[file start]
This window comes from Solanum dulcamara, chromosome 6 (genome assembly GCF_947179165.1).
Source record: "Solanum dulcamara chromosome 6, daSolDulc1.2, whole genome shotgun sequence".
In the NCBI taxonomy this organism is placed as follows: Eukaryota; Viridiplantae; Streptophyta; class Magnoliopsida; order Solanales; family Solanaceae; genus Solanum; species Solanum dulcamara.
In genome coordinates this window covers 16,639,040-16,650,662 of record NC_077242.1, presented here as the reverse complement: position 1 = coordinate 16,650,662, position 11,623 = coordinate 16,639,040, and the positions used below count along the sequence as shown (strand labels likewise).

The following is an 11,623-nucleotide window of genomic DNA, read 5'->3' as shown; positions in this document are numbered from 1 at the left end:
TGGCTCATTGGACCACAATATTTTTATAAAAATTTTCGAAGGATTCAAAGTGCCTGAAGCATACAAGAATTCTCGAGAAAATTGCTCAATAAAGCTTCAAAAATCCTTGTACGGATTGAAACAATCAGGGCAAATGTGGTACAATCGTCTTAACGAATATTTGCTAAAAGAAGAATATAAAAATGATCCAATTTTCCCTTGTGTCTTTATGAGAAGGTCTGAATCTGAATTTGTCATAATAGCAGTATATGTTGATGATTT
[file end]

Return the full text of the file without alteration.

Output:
This window comes from Solanum dulcamara, chromosome 6 (genome assembly GCF_947179165.1).
Source record: "Solanum dulcamara chromosome 6, daSolDulc1.2, whole genome shotgun sequence".
In the NCBI taxonomy this organism is placed as follows: Eukaryota; Viridiplantae; Streptophyta; class Magnoliopsida; order Solanales; family Solanaceae; genus Solanum; species Solanum dulcamara.
In genome coordinates this window covers 16,639,040-16,650,662 of record NC_077242.1, presented here as the reverse complement: position 1 = coordinate 16,650,662, position 11,623 = coordinate 16,639,040, and the positions used below count along the sequence as shown (strand labels likewise).

The following is an 11,623-nucleotide window of genomic DNA, read 5'->3' as shown; positions in this document are numbered from 1 at the left end:
TGGCTCATTGGACCACAATATTTTTATAAAAATTTTCGAAGGATTCAAAGTGCCTGAAGCATACAAGAATTCTCGAGAAAATTGCTCAATAAAGCTTCAAAAATCCTTGTACGGATTGAAACAATCAGGGCAAATGTGGTACAATCGTCTTAACGAATATTTGCTAAAAGAAGAATATAAAAATGATCCAATTTTCCCTTGTGTCTTTATGAGAAGGTCTGAATCTGAATTTGTCATAATAGCAGTATATGTTGATGATTT